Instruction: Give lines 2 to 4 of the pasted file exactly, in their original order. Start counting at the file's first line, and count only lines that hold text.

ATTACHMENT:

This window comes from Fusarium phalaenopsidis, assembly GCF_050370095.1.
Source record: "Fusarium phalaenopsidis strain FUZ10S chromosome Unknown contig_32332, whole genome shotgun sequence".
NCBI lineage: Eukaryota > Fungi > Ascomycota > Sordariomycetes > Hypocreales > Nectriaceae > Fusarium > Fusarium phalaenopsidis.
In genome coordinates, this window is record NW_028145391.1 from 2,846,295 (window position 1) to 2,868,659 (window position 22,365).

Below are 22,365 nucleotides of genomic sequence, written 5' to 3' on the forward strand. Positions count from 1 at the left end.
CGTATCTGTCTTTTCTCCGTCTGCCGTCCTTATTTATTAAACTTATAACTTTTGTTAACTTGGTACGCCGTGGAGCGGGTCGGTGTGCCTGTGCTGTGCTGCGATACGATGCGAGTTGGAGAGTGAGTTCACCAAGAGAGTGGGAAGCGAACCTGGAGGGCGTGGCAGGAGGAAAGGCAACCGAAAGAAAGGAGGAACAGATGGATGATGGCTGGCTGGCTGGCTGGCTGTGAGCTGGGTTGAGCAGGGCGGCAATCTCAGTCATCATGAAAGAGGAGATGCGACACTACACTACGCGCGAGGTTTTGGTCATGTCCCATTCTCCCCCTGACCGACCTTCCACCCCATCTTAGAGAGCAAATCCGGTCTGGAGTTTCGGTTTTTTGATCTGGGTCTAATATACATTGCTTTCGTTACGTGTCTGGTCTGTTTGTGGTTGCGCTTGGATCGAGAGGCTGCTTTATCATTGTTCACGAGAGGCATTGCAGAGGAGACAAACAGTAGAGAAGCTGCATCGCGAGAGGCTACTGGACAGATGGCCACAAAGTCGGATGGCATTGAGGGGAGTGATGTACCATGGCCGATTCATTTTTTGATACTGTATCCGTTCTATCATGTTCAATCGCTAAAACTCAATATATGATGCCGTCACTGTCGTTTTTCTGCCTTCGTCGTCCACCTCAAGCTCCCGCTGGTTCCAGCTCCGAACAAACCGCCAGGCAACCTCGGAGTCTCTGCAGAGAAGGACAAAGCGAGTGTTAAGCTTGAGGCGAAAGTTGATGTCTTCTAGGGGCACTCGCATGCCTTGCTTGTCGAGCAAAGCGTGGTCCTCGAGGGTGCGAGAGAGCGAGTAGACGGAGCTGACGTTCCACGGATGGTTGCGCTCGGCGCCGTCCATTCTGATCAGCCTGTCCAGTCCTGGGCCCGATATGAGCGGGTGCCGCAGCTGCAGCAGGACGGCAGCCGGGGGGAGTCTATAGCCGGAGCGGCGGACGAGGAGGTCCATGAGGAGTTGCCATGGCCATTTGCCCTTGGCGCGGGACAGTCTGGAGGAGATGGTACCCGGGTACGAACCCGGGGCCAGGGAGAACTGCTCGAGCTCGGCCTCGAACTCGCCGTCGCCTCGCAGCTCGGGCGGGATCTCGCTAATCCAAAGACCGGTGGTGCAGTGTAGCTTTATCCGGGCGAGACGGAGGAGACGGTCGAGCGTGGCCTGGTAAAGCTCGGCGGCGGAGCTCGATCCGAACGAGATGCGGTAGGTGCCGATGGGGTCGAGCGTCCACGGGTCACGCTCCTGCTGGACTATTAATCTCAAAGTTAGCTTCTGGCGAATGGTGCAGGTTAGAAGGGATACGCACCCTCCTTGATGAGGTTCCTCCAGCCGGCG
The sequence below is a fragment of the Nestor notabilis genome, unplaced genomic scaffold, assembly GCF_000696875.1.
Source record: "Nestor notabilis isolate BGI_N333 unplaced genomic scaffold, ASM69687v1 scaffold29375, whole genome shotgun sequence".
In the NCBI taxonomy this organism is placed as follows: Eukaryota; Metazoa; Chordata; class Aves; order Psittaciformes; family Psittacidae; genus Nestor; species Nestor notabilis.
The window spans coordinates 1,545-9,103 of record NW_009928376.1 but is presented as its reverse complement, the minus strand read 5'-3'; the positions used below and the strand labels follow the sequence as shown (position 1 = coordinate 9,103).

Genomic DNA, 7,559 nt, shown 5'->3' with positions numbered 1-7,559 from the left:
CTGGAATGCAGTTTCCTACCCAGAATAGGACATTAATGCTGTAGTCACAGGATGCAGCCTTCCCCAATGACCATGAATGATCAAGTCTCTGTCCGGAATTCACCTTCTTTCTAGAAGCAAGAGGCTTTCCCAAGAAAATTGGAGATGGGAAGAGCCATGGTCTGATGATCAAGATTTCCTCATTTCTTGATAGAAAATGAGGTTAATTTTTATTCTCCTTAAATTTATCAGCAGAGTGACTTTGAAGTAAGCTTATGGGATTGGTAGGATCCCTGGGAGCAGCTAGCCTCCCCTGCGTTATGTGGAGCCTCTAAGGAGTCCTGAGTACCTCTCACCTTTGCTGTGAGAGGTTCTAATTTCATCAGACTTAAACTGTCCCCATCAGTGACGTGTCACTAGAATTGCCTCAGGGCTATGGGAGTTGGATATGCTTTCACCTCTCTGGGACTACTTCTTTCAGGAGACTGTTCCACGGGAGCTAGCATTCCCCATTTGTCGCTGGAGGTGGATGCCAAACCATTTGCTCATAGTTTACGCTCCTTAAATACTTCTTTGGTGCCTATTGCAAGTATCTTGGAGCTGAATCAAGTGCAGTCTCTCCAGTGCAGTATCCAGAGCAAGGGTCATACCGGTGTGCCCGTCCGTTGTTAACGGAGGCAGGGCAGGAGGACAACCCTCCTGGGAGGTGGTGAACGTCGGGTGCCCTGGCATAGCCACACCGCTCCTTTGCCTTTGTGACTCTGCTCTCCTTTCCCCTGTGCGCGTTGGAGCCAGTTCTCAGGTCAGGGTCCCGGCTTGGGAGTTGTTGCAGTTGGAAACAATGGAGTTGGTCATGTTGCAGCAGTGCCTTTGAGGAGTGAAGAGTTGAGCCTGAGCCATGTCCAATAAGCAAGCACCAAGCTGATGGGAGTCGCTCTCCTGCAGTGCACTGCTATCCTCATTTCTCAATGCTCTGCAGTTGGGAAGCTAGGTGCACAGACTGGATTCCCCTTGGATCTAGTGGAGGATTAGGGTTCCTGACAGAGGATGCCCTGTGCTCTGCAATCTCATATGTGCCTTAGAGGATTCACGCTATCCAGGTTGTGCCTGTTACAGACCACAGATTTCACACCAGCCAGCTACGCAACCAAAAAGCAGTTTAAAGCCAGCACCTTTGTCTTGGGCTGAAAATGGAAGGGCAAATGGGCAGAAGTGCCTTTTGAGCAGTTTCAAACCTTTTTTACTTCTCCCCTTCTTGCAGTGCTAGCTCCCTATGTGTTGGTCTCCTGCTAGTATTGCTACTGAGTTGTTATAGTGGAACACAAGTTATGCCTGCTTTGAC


Source record: "Fusarium phalaenopsidis strain FUZ10S chromosome Unknown contig_32332, whole genome shotgun sequence".
NCBI lineage: Eukaryota > Fungi > Ascomycota > Sordariomycetes > Hypocreales > Nectriaceae > Fusarium > Fusarium phalaenopsidis.
In genome coordinates, this window is record NW_028145391.1 from 2,846,295 (window position 1) to 2,868,659 (window position 22,365).